BY PAUL RAYKOV
Published January 18, 2012
Last Sunday, the University hockey team went to Cleveland to face the Ohio State Buckeyes in an outdoor venue at the Indians' baseball stadium, Progressive Field. The park had been transformed into a winter wonderland including an ice skating course billed as the moving mile, a sledding ramp with inner tubes and a hockey rink. The Wolverines won the game convincingly 4-1 over the Buckeyes. Another story remains to be told.
At 3:30 p.m. on Sunday afternoon, a small contingent of the Michigan band came to Houlihan’s restaurant where the faithful were gathered prior to the game organized by the Cleveland chapter of the Michigan University's Alumni Association. The band knew they were in the right place when they saw a sea of maize and blue in the land of the Buckeyes. They played “The Victors” of course, followed by “Let’s Go Blue,” and the place erupted with emotion and pride. You could have blinked and thought you were in Ann Arbor.
Every time I hear “Let’s Go Blue,” I think of the first time I heard that song. No matter what venue I am at, the song is played. I was a freshman at the University in the fall of 1972, living on the fifth floor of Bursley Residence Hall. I was in the floor lounge, typing my English 150 paper that was due the next morning.
When I was halfway through the paper, Albert Ahronheim — who lived two doors down from me — came in with a tuba. Albert was the drum major for the band, and he could do 40 yards of back flips as the band marched down the field. I have never seen anyone do that since. Albert wanted to play a tune for me that he wrote on a brown paper sandwich bag. Of course, I thought, how am I going to finish writing my homework assignment with a guy playing a tuba?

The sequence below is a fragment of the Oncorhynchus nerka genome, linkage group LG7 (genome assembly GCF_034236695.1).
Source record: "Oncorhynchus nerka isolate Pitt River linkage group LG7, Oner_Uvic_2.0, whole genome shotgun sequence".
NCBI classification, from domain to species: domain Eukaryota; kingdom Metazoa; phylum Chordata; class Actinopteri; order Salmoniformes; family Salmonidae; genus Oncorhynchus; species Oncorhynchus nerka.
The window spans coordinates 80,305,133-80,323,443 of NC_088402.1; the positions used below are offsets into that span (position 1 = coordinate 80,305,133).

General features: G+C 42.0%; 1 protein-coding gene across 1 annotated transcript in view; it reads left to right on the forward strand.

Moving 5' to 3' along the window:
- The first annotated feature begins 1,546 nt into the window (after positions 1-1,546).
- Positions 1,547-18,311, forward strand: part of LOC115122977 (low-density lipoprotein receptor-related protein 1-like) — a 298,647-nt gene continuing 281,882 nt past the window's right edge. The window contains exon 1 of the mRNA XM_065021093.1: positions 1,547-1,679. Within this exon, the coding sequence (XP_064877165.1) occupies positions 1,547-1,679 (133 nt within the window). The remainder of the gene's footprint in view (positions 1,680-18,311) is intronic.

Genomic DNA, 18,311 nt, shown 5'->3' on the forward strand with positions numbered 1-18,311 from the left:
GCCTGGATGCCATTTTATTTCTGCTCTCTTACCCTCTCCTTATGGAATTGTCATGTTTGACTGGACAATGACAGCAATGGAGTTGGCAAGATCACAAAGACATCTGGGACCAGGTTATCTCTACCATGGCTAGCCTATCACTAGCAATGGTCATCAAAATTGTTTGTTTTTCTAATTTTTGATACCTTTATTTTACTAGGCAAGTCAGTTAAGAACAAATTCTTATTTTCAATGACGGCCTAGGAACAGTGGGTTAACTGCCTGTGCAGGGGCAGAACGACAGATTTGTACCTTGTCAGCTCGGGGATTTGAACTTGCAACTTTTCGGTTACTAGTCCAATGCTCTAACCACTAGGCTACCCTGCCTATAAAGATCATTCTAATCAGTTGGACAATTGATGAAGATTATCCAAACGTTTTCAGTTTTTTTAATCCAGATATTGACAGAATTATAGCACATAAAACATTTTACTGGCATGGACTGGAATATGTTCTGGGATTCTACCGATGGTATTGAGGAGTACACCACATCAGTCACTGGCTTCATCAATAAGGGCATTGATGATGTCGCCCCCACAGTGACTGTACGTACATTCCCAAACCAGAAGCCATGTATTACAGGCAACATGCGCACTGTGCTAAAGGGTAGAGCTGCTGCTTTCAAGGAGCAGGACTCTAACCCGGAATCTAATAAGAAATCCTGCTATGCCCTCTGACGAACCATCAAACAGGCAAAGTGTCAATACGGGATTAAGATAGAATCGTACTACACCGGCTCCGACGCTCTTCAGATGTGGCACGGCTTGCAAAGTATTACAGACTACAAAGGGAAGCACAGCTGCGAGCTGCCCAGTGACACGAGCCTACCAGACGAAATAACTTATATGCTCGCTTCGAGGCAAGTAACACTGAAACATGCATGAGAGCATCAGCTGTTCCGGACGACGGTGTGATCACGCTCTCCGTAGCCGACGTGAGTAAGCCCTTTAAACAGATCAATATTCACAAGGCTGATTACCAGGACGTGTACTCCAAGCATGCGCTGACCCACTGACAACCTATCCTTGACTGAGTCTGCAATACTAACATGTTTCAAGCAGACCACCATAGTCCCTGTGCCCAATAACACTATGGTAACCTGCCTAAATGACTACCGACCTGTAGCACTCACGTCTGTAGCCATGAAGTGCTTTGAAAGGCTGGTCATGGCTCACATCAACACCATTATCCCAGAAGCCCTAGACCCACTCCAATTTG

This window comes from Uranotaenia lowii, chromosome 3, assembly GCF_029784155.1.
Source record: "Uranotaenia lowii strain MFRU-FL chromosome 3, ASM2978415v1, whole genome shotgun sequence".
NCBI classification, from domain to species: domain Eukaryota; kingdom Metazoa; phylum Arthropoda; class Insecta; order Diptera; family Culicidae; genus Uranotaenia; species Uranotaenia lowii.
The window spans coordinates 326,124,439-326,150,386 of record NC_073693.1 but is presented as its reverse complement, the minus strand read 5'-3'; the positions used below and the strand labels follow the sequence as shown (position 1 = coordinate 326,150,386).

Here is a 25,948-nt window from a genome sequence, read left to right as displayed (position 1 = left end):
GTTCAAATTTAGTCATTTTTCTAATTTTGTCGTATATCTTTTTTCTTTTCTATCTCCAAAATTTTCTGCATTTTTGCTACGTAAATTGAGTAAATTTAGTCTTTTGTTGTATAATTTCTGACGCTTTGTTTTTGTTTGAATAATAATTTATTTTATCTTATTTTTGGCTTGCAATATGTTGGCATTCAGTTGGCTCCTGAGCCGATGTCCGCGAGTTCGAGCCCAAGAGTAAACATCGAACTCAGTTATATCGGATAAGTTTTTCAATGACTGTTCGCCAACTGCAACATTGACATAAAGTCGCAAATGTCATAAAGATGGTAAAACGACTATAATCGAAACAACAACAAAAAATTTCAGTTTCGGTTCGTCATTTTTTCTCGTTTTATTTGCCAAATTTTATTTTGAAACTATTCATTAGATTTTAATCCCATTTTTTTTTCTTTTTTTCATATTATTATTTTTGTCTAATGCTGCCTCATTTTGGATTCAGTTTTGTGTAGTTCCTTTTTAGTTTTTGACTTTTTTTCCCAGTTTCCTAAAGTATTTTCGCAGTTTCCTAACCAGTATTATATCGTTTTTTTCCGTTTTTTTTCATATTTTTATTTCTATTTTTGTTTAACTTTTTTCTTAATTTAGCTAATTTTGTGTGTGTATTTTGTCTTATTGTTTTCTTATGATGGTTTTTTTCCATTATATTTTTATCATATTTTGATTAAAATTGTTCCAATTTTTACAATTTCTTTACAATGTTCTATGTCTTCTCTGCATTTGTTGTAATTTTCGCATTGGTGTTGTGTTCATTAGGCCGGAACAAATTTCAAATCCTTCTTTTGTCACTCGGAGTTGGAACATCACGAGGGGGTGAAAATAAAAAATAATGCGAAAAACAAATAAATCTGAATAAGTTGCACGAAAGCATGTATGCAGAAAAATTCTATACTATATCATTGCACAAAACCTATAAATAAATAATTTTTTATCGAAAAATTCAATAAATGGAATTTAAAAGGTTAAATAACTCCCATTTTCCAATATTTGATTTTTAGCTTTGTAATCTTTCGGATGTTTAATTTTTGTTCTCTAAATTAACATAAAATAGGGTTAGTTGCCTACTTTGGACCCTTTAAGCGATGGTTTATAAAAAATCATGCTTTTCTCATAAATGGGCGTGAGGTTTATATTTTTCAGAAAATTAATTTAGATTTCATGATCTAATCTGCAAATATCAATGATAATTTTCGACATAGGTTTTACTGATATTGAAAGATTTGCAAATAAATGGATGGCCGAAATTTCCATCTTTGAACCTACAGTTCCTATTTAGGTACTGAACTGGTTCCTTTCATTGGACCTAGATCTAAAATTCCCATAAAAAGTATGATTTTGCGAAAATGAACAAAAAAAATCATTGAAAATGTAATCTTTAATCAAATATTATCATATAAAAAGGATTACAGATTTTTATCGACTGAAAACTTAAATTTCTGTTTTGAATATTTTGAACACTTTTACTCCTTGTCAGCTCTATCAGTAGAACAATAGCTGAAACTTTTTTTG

Albert played the first four notes and the tune sounded like nothing. Then he realized that the brown paper bag was upside down. He borrowed a pencil from me and wrote an upward arrow on that bag to indicate the proper orientation. Albert played a very short tune maybe 10 notes on his tuba. He asked me what I thought of it. I said it was short but catchy. The band played “Let’s Go Blue” at the Big House that weekend.
When I heard the song at Houlihan’s, I was instantly transported back to being a freshman in 1972, hearing it for the first time. In retrospect, I was a witness to University history being made.
I went to the game at Progressive Field, and I was given a ticket by another Michigan alum. Game time wind chill temperature was only 9 degrees, and you had to clear snow from your seat. The familiar baseball field had been transformed. I had seats low and close to the rink near Michigan’s blue line. The band was placed in a corner, and their battery powered field microphone — if it was on — was turned down very low. The stadium system favored the OSU band which made the “Script Ohio” on the ice between the second and third period.
I went over to the band because you could sit anywhere. In all of my student days, I had never been that close to the band. I saw the band director give hand signals to cue up the band. “Let’s Go Blue” is cued by putting your hands to your head and waving the fingers like moose antlers. Can you imagine playing frozen instruments with fingers exposed to single digit wind chills?
One of the band members asked me what program I was in. I thanked him for thinking that I was a student. I told him that I was an alum. When I answered such questions during my University days, I would say LSA pre-med. He asked me if I was successful and I said yes. I told him his University education is highly respected and that he would be able to do great things. I would give anything to relive my days at the University, so I told him to enjoy it. You might not notice how fortunate you are to go to a school like the University with academic pressures like tests, classes and papers. But someday, you will miss it.
Both our hockey team and marching band represented Michigan well on that frozen Sunday. I thank the Michigan community for bringing a little of Ann Arbor to Cleveland. Hanging out with the band, I even learned a new cheer: “I am proud to be, a Michigan Wolverine.”
Paul Raykov is a 1976 University alum.